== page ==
There’s a joyful, exotic-bazaar energy about Erin and Jesse Fearins’ Cobble Hill apartment, bursting with color, texture, pattern, and lovingly accumulated objects. Erin’s watchwords for her family’s space: welcoming and cozy. “We don’t care if things ‘go together,’” she says. Animals are everywhere: two hugging monkeys on a lamp base, a ceramic zebra filled with tulips, a crab ashtray, a bull’s head made of straw. Art hung salon style ranges from framed maps and butterflies to portraits found at flea markets and an antique Chinese artwork in a padded frame, purchased long ago at a now-defunct live auction house. “Nobody was bidding on it and that made me sad, so I bought it,” she says.
Erin, a founder and principal designer at Studio SFW, a recently minted Manhattan architecture and interiors firm, and Jesse, an architect and partner at The Brooklyn Studio (formerly CWB Architects), met in the ‘90s as students at the University of Tennessee and married in 2001. Erin is the collector-in-chief. She’s a regular on Etsy and eBay and the LiveAuctioneers website, “which is an addiction I have to keep in check.” They are also fans of the old-school road trip. “I map out vintage and junk shops wherever we go,” Erin says. “There are about eight places in Sarasota, Fla., and great little antique shops in Tennessee I visit when I’m home to see family. Same in Maryland when we visit Jesse’s family.”
Whenever they travel abroad, whether for work or vacation, they acquire. Nothing fancy, nothing precious, as Erin puts it. “I love pieces that evoke a memory of the place we found it, or the person who gave it to us.” They’ve bought woven reed animals in Spain, cool mod clothing in Denmark, Italian glass, Icelandic woolcraft. “When we went to India in 2013,” she recalls, “we bought so much brass — trays, animals, a chain for a garden swing — we had to repack all our bags on the floor of Cochin International Airport. Every suitcase was overweight.”
The three-bedroom condo the couple shares with their two children in an historic Victorian brick building complex measures 1,115 square feet, every one of which the Fearins make work. They moved in as renters in 2015 and subsequently bought the unit. Each summer, when Willa, 12, and Avery, 9, are at “grandparent camp” on the eastern shore of Maryland, they embark on renovation. One year it was a new marble wall and high-gloss burgundy cabinets in the open kitchen. They also added floor-to-ceiling millwork in the living room, and another year wrapped their bedroom in built-ins of gleaming forest green, all designed by Jesse to maximize storage.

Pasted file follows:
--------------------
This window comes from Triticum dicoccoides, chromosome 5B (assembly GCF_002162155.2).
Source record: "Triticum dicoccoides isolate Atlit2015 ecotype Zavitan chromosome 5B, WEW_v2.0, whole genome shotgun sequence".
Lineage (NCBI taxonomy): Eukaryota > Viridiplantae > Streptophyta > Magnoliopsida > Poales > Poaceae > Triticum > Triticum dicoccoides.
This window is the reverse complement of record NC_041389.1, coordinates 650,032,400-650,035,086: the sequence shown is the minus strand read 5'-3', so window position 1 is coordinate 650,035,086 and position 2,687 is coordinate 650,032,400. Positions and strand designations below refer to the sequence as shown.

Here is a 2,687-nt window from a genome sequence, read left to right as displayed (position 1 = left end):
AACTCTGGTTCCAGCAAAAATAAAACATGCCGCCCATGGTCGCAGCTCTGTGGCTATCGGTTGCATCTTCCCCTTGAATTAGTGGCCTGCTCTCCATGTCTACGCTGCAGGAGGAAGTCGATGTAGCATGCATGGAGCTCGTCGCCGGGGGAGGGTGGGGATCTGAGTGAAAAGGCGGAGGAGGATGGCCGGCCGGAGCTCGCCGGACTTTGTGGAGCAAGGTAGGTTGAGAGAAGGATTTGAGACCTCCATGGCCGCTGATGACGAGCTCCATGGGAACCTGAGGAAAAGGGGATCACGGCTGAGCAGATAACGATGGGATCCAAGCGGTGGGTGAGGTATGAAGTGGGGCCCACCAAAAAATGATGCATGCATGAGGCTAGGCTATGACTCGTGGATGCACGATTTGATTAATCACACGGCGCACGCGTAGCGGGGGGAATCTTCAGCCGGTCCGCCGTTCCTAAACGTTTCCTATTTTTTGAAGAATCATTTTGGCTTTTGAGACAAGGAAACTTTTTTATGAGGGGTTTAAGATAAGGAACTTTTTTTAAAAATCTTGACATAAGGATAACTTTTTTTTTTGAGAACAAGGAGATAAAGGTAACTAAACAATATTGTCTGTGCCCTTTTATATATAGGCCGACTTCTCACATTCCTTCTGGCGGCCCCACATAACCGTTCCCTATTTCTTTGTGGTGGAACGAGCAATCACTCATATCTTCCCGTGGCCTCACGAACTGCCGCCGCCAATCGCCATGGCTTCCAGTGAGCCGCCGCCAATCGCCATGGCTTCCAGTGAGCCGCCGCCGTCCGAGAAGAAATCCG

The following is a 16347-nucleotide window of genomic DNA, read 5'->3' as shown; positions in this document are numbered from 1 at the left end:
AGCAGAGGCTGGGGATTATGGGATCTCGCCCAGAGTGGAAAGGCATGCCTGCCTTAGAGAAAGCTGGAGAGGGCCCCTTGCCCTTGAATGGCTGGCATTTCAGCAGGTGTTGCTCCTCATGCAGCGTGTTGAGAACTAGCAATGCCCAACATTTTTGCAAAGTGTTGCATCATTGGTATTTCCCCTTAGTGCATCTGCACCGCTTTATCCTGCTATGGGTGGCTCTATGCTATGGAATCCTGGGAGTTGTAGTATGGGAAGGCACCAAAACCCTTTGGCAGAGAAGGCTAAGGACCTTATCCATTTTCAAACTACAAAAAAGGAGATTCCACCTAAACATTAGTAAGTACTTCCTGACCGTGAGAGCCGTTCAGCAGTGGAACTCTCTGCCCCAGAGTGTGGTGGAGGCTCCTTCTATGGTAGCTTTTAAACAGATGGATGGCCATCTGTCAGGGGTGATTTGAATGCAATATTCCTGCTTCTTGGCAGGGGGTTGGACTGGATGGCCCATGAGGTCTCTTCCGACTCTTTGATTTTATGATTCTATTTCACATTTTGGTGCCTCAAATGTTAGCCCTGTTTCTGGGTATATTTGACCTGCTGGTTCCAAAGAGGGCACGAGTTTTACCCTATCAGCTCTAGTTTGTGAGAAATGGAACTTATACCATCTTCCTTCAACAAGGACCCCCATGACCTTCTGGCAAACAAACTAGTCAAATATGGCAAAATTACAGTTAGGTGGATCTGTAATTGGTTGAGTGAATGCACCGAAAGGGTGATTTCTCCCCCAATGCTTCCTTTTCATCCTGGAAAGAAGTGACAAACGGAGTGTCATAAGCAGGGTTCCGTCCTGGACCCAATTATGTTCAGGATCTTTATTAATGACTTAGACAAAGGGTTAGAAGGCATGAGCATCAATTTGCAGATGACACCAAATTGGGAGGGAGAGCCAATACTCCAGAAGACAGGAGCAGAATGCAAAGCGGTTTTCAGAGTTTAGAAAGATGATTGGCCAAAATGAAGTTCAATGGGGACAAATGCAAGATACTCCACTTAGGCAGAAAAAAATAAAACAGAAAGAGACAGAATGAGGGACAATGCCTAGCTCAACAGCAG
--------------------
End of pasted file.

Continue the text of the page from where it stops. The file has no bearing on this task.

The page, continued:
Even so, the space is not large enough to contain the multitudes Erin would like to collect. Luckily, she has a safety valve — House SFW, a year-round shop filled with colorful, appealing home furnishings and accessories in Rhinebeck, N.Y., which Erin runs with architects Rachael Stollar and Ward Welch, her partners in the two-year-old Studio SFW. (They opened the studio in 2020 and store in 2021.) “The great thing about the store,” Erin says, “is we can enjoy buying stuff we don’t have room for in our own homes.”
The three SFW partners were colleagues at CWB Architects until 2020, when they amicably left the firm and started their new ventures. “We realized the projects the three of us worked on together felt the most fulfilling,” Erin says. They started Studio SFW with “a few great clients” they’d worked with before, and their roster quickly grew. Now they have ongoing projects in Brooklyn and Manhattan, Montauk, Columbia County, and Palm Beach. Each is highly personal. “We get down and deep and draw out those things that make our clients happy, that are specific to them,” Erin says. “I’ve always been anti- making it about a certain look or style. That’s how designers get famous, but for us it’s about what would make our clients feel good. What’s the point of design unless it makes you happy?”
The Fearins approach their own home the same way, except, says Erin, “We have no budget — that’s the main difference.” She is the primary collector; Jesse calls his role “editorial.” “I don’t have a strong attachment to many things individually. I trust Erin’s judgment on what comes and what goes. And she listens when I do have a strong point of view on something.”
Both members of the couple grew up on farms, he in eastern Maryland, where his grandparents lived in an old school building complete with bell, and Erin in rural Tennessee, where her father, a skilled cabinetmaker, was “a massive collector,” she says. “He built entire buildings to house his vintage car and oil memorabilia, a replica service station, a barber shop, and a soda shop behind the house I grew up in, packed with stuff on the walls and hanging from the ceiling.” Also on the property: a woodworking shop and a log cabin he and Erin’s mother “dismantled from an adjacent farm a few miles away and rebuilt next to our house.” And windmills. “They used to buy windmills, dismantle, and rebuild them too — I’ve never quite figured that one out.”
Clearly, the collecting impulse is genetic. Erin’s dad passed away last year. “I think of him anytime I’m wading through a junk shop in search of treasure,” she says. “It was a bit of an eccentric childhood, I guess, that led me to today.”
[Photos by Lesley Unruh | Styling by Heather Greene]
Editor’s note: A version of this story appeared in the Spring/Summer 2023 issue of Brownstoner magazine.